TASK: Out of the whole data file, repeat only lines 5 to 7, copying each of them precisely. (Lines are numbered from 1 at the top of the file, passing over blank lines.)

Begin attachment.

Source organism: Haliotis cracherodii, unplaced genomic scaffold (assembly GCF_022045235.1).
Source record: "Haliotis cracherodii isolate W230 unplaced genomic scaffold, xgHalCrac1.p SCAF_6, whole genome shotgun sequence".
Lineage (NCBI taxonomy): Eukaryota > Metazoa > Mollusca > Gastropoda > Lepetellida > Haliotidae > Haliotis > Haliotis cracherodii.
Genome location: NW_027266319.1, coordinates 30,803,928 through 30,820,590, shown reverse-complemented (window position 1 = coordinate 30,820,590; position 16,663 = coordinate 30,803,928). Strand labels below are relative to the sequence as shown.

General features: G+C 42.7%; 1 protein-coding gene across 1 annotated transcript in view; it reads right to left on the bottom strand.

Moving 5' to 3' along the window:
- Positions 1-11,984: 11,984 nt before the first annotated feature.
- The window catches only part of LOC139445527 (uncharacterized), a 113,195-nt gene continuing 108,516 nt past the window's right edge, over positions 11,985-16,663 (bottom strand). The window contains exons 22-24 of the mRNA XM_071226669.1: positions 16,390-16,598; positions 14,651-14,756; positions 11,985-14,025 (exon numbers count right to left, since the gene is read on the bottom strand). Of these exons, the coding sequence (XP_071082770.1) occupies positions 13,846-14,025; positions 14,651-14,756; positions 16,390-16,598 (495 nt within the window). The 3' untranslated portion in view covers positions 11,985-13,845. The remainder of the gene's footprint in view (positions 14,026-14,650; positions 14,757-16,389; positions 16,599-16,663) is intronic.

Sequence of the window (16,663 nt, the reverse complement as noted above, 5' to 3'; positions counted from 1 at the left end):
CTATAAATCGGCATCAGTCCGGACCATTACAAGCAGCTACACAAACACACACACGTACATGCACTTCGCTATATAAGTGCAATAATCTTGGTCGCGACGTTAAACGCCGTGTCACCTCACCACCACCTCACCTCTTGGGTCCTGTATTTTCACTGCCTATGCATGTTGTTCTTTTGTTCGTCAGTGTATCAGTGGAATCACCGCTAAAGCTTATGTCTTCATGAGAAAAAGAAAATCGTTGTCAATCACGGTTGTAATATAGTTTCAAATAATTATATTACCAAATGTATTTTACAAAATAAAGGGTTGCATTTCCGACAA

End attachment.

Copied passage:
General features: G+C 42.7%; 1 protein-coding gene across 1 annotated transcript in view; it reads right to left on the bottom strand.

Moving 5' to 3' along the window:
- Positions 1-11,984: 11,984 nt before the first annotated feature.